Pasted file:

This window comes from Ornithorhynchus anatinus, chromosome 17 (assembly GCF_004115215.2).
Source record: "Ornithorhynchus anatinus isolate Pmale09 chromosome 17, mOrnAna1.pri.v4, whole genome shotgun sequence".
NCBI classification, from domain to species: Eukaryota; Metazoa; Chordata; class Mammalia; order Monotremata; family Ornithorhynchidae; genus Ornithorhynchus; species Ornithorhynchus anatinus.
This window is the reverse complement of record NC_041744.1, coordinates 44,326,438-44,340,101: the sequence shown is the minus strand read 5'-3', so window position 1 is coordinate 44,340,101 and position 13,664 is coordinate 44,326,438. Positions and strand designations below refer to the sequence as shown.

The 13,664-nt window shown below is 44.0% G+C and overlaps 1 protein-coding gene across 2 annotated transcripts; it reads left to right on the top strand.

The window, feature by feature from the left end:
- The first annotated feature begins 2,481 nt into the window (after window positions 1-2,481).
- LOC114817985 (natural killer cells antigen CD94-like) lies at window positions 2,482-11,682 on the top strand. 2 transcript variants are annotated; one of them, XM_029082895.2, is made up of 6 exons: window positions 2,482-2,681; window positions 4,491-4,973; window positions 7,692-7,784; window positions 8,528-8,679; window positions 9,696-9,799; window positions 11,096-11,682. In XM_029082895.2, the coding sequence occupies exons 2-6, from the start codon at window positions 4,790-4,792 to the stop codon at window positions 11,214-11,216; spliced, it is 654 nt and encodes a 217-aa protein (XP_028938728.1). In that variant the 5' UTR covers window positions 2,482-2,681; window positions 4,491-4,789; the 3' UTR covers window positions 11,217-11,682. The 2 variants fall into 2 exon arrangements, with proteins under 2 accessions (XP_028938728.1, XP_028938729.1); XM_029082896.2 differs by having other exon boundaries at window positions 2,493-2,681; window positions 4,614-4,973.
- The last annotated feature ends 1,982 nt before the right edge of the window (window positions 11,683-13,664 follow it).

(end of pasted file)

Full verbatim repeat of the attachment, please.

This window comes from Ornithorhynchus anatinus, chromosome 17 (assembly GCF_004115215.2).
Source record: "Ornithorhynchus anatinus isolate Pmale09 chromosome 17, mOrnAna1.pri.v4, whole genome shotgun sequence".
NCBI classification, from domain to species: Eukaryota; Metazoa; Chordata; class Mammalia; order Monotremata; family Ornithorhynchidae; genus Ornithorhynchus; species Ornithorhynchus anatinus.
This window is the reverse complement of record NC_041744.1, coordinates 44,326,438-44,340,101: the sequence shown is the minus strand read 5'-3', so window position 1 is coordinate 44,340,101 and position 13,664 is coordinate 44,326,438. Positions and strand designations below refer to the sequence as shown.

The 13,664-nt window shown below is 44.0% G+C and overlaps 1 protein-coding gene across 2 annotated transcripts; it reads left to right on the top strand.

The window, feature by feature from the left end:
- The first annotated feature begins 2,481 nt into the window (after window positions 1-2,481).
- LOC114817985 (natural killer cells antigen CD94-like) lies at window positions 2,482-11,682 on the top strand. 2 transcript variants are annotated; one of them, XM_029082895.2, is made up of 6 exons: window positions 2,482-2,681; window positions 4,491-4,973; window positions 7,692-7,784; window positions 8,528-8,679; window positions 9,696-9,799; window positions 11,096-11,682. In XM_029082895.2, the coding sequence occupies exons 2-6, from the start codon at window positions 4,790-4,792 to the stop codon at window positions 11,214-11,216; spliced, it is 654 nt and encodes a 217-aa protein (XP_028938728.1). In that variant the 5' UTR covers window positions 2,482-2,681; window positions 4,491-4,789; the 3' UTR covers window positions 11,217-11,682. The 2 variants fall into 2 exon arrangements, with proteins under 2 accessions (XP_028938728.1, XP_028938729.1); XM_029082896.2 differs by having other exon boundaries at window positions 2,493-2,681; window positions 4,614-4,973.
- The last annotated feature ends 1,982 nt before the right edge of the window (window positions 11,683-13,664 follow it).